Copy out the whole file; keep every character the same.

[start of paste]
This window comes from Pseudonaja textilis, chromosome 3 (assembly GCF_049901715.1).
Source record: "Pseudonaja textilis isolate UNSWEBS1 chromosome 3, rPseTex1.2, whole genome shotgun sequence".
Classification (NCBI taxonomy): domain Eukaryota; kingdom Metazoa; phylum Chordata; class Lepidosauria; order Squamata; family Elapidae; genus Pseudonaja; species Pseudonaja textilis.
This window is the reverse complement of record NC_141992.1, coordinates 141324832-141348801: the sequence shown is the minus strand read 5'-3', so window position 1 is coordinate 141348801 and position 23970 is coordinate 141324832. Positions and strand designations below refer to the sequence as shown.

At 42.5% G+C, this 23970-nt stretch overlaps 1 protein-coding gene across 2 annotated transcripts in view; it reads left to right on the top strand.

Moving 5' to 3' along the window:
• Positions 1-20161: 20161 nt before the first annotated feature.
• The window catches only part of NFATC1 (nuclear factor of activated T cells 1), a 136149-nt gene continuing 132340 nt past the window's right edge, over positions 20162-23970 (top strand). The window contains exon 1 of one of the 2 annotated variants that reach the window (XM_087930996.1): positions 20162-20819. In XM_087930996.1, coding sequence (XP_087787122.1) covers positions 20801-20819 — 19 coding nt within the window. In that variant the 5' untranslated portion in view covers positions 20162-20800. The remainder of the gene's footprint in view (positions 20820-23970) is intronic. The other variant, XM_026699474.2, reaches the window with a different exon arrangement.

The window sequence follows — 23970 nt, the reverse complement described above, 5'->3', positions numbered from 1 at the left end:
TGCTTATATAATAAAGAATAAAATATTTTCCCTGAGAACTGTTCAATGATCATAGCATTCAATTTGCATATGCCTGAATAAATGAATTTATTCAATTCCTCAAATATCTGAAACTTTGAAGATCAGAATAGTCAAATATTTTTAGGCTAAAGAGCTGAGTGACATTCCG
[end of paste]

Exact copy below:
This window comes from Pseudonaja textilis, chromosome 3 (assembly GCF_049901715.1).
Source record: "Pseudonaja textilis isolate UNSWEBS1 chromosome 3, rPseTex1.2, whole genome shotgun sequence".
Classification (NCBI taxonomy): domain Eukaryota; kingdom Metazoa; phylum Chordata; class Lepidosauria; order Squamata; family Elapidae; genus Pseudonaja; species Pseudonaja textilis.
This window is the reverse complement of record NC_141992.1, coordinates 141324832-141348801: the sequence shown is the minus strand read 5'-3', so window position 1 is coordinate 141348801 and position 23970 is coordinate 141324832. Positions and strand designations below refer to the sequence as shown.

At 42.5% G+C, this 23970-nt stretch overlaps 1 protein-coding gene across 2 annotated transcripts in view; it reads left to right on the top strand.

Moving 5' to 3' along the window:
• Positions 1-20161: 20161 nt before the first annotated feature.
• The window catches only part of NFATC1 (nuclear factor of activated T cells 1), a 136149-nt gene continuing 132340 nt past the window's right edge, over positions 20162-23970 (top strand). The window contains exon 1 of one of the 2 annotated variants that reach the window (XM_087930996.1): positions 20162-20819. In XM_087930996.1, coding sequence (XP_087787122.1) covers positions 20801-20819 — 19 coding nt within the window. In that variant the 5' untranslated portion in view covers positions 20162-20800. The remainder of the gene's footprint in view (positions 20820-23970) is intronic. The other variant, XM_026699474.2, reaches the window with a different exon arrangement.

The window sequence follows — 23970 nt, the reverse complement described above, 5'->3', positions numbered from 1 at the left end:
TGCTTATATAATAAAGAATAAAATATTTTCCCTGAGAACTGTTCAATGATCATAGCATTCAATTTGCATATGCCTGAATAAATGAATTTATTCAATTCCTCAAATATCTGAAACTTTGAAGATCAGAATAGTCAAATATTTTTAGGCTAAAGAGCTGAGTGACATTCCG